BrandPost: Data Efficiency: Four Points to Consider When Choosing Hyperconverged

By Jesse St. Laurent, HPE Chief Technologist, Hyperconverged & SimpliVity

A friend of mine recently needed some pretty significant repairs done on his house. Over lunch one afternoon, he relayed to me the agonizing task of choosing contractors to get the work done.

How do you know you’re choosing someone who is trustworthy, has expertise in the area, or is giving you the most for your money? It wasn’t a job I envied. It did make me think though about how businesses go about choosing which vendor to select when it comes to transforming their infrastructure.

The task can seem just as daunting… where do you even start? When making the switch to a hyperconverged infrastructure, it’s important to approach vendor selection carefully. In the critical area of data efficiency, many vendors claim they offer deduplication – the process of eliminating redundant information in the data center.

But not all deduplication technology is created equally. If implemented correctly, global inline deduplication, compression, and optimization is extremely beneficial – improving performance, saving capacity, and lowering costs. But if a vendor treats the deduplication process like an afterthought, you may not be getting the data efficiency your organization really needs.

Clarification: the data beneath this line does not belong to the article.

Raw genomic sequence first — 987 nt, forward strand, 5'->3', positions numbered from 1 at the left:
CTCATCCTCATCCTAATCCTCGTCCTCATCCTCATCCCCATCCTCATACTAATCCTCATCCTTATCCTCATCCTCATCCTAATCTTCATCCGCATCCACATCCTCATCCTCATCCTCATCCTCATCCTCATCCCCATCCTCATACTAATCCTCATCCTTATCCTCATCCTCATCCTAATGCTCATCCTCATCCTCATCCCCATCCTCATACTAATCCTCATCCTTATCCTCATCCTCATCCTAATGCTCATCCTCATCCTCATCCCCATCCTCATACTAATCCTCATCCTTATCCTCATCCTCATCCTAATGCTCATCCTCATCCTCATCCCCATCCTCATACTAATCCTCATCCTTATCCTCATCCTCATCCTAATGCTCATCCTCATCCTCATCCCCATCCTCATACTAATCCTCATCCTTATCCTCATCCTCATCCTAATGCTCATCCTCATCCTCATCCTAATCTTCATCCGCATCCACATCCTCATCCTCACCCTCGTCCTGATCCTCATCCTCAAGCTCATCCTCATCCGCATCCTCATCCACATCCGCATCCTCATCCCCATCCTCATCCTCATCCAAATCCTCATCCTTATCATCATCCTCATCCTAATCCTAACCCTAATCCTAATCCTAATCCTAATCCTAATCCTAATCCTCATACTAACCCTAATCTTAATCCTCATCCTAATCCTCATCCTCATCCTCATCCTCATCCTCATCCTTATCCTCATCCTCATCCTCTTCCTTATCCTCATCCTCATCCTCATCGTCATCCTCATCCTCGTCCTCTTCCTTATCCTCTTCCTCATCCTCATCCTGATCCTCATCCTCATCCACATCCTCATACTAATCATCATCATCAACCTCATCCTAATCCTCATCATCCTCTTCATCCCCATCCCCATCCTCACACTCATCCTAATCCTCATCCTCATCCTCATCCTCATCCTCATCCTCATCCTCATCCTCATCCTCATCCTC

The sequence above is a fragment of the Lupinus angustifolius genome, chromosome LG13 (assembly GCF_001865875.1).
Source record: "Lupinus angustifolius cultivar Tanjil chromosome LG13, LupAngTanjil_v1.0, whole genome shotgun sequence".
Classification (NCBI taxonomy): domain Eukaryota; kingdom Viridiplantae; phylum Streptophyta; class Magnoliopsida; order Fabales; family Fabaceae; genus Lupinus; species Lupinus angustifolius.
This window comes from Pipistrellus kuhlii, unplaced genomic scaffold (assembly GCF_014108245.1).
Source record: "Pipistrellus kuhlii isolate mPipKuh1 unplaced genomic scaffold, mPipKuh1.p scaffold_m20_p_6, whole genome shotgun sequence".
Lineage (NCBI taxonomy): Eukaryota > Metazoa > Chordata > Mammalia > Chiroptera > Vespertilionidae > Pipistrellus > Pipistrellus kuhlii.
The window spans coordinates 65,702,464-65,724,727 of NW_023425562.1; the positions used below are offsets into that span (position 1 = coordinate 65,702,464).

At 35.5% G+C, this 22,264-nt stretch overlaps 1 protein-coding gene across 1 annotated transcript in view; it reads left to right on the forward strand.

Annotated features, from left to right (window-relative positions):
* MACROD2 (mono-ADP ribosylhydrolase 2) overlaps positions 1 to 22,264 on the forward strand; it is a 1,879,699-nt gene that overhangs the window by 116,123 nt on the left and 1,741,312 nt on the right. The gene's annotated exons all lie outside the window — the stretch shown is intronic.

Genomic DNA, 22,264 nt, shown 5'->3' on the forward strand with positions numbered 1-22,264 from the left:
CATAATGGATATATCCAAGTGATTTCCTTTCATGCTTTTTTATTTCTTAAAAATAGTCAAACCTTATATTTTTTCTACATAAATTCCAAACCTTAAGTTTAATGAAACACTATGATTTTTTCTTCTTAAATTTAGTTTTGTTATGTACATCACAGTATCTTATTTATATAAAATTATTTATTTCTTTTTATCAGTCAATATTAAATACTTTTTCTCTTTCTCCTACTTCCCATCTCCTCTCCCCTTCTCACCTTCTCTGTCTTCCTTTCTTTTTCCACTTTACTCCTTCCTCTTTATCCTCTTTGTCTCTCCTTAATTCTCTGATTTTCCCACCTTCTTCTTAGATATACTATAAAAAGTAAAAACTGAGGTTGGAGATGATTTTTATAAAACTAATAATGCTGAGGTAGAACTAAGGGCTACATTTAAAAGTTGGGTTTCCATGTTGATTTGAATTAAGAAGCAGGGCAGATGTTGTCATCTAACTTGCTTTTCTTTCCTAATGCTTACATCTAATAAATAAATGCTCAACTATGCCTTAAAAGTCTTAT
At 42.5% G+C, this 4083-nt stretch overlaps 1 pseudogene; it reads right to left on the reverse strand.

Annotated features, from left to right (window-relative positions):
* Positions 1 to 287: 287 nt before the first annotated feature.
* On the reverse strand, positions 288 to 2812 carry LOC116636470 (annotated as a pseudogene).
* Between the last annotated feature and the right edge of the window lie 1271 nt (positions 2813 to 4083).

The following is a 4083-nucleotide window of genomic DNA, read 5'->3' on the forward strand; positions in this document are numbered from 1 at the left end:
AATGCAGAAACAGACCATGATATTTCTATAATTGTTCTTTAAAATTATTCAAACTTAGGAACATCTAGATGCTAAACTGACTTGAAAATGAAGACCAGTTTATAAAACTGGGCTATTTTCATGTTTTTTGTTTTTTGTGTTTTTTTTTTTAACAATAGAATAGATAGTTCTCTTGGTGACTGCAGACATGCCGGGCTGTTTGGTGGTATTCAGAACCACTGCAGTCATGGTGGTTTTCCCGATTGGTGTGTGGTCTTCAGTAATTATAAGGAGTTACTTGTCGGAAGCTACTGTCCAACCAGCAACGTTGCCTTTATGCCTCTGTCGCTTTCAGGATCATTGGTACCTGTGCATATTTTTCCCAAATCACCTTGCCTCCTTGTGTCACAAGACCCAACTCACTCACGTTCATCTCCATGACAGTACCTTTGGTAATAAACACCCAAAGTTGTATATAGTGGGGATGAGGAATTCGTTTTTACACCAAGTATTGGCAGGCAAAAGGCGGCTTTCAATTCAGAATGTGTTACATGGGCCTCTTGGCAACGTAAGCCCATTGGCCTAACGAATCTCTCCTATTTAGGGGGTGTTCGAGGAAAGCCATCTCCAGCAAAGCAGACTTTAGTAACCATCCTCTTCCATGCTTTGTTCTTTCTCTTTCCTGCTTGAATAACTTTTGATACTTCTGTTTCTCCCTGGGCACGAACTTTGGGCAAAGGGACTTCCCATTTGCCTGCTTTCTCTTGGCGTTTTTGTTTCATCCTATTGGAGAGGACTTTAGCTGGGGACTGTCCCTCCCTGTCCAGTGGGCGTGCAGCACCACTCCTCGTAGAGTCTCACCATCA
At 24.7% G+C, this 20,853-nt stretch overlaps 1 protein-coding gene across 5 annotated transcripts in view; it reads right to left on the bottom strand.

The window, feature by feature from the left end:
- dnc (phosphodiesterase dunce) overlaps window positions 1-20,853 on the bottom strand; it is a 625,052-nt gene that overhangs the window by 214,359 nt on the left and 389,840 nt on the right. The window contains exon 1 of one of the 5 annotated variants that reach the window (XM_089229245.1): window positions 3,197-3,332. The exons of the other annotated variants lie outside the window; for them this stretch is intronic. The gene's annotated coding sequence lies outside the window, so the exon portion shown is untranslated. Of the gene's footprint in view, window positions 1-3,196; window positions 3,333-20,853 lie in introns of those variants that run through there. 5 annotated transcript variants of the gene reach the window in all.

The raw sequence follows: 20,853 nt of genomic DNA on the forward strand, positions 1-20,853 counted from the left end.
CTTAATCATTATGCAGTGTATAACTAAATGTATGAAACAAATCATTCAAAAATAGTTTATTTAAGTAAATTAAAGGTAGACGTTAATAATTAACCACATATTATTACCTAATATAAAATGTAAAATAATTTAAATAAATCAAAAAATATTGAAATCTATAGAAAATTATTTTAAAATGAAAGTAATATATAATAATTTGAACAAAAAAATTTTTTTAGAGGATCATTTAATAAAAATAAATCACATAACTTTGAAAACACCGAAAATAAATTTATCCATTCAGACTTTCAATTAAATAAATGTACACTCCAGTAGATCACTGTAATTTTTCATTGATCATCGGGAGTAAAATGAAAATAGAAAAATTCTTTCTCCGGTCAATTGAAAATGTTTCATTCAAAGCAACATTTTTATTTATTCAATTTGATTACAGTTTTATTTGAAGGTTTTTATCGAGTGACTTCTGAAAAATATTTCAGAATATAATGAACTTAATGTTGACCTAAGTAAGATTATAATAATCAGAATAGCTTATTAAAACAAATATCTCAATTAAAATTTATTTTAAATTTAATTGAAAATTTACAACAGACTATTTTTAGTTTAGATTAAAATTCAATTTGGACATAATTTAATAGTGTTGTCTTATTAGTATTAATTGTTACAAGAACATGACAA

When choosing a vendor, think carefully about the following four points to determine if you’ll be getting what you need in the area of data efficiency: 1. Consider the scope of the data pool that is being deduplicated – If a hyperconverged infrastructure vendor limits deduplication to the disk group, cluster, or data center level without extending over the WAN (which many do), it is eliminating the benefits associated with moving large data sets between remote sites.

Most important to consider in this case is the high cost of WAN bandwidth and the expense of special-purpose WAN optimization appliances. 2. Understand the primary and backup data process – When a vendor sells both hyperconverged infrastructure and backup solutions, it will sometimes include backup software as a discounted add-on.

While this may sound appealing from a cost perspective, the deduplication technology is often isolated at the primary storage tier, resulting in additional overhead of repeated deduplication, rehydration, and dehydration of data as it moves in and out of different modules in the infrastructure. Plus, backup performance will not take advantage of the data efficiencies of deduplication. 3.

Identify whether deduplication occurs at the beginning or end of the backup process (or both). Some vendors only offer only post-process deduplication, which is helpful in terms of storage capacity, but doesn’t offer benefits when it comes to removing I/O as a performance bottleneck. 4. Recognize how the vendor addresses the impact of deduplication functions on running applications. Without some acceleration, inline deduplication will often slow down performance when turned on.